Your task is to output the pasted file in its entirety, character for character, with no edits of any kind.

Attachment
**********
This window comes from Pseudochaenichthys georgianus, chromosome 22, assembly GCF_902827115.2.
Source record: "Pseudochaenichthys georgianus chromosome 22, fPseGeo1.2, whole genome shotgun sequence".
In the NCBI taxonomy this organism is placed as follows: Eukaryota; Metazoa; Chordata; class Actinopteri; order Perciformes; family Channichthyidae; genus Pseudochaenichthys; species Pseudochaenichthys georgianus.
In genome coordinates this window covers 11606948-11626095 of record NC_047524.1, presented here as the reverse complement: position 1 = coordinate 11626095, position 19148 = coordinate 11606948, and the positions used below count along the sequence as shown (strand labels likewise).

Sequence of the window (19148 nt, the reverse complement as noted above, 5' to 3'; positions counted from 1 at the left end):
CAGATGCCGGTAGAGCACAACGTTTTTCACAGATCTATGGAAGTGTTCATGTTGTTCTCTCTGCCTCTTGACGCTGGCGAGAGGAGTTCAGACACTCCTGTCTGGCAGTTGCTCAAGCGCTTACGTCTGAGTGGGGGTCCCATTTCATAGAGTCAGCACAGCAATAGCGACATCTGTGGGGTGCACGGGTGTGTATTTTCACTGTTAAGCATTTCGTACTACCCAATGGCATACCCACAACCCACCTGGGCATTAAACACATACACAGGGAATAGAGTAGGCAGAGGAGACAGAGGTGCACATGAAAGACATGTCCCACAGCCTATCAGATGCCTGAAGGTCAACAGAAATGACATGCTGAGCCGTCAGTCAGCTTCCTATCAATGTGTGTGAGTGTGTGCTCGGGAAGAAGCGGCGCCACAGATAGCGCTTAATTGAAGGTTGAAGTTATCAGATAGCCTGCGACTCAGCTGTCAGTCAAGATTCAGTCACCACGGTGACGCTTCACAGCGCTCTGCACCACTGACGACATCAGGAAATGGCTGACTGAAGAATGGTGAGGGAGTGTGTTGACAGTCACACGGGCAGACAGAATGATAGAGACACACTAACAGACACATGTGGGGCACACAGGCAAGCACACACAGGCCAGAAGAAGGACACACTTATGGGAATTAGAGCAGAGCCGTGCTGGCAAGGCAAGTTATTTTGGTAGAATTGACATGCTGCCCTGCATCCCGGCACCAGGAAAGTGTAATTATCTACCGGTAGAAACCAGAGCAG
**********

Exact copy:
This window comes from Pseudochaenichthys georgianus, chromosome 22, assembly GCF_902827115.2.
Source record: "Pseudochaenichthys georgianus chromosome 22, fPseGeo1.2, whole genome shotgun sequence".
In the NCBI taxonomy this organism is placed as follows: Eukaryota; Metazoa; Chordata; class Actinopteri; order Perciformes; family Channichthyidae; genus Pseudochaenichthys; species Pseudochaenichthys georgianus.
In genome coordinates this window covers 11606948-11626095 of record NC_047524.1, presented here as the reverse complement: position 1 = coordinate 11626095, position 19148 = coordinate 11606948, and the positions used below count along the sequence as shown (strand labels likewise).

Sequence of the window (19148 nt, the reverse complement as noted above, 5' to 3'; positions counted from 1 at the left end):
CAGATGCCGGTAGAGCACAACGTTTTTCACAGATCTATGGAAGTGTTCATGTTGTTCTCTCTGCCTCTTGACGCTGGCGAGAGGAGTTCAGACACTCCTGTCTGGCAGTTGCTCAAGCGCTTACGTCTGAGTGGGGGTCCCATTTCATAGAGTCAGCACAGCAATAGCGACATCTGTGGGGTGCACGGGTGTGTATTTTCACTGTTAAGCATTTCGTACTACCCAATGGCATACCCACAACCCACCTGGGCATTAAACACATACACAGGGAATAGAGTAGGCAGAGGAGACAGAGGTGCACATGAAAGACATGTCCCACAGCCTATCAGATGCCTGAAGGTCAACAGAAATGACATGCTGAGCCGTCAGTCAGCTTCCTATCAATGTGTGTGAGTGTGTGCTCGGGAAGAAGCGGCGCCACAGATAGCGCTTAATTGAAGGTTGAAGTTATCAGATAGCCTGCGACTCAGCTGTCAGTCAAGATTCAGTCACCACGGTGACGCTTCACAGCGCTCTGCACCACTGACGACATCAGGAAATGGCTGACTGAAGAATGGTGAGGGAGTGTGTTGACAGTCACACGGGCAGACAGAATGATAGAGACACACTAACAGACACATGTGGGGCACACAGGCAAGCACACACAGGCCAGAAGAAGGACACACTTATGGGAATTAGAGCAGAGCCGTGCTGGCAAGGCAAGTTATTTTGGTAGAATTGACATGCTGCCCTGCATCCCGGCACCAGGAAAGTGTAATTATCTACCGGTAGAAACCAGAGCAG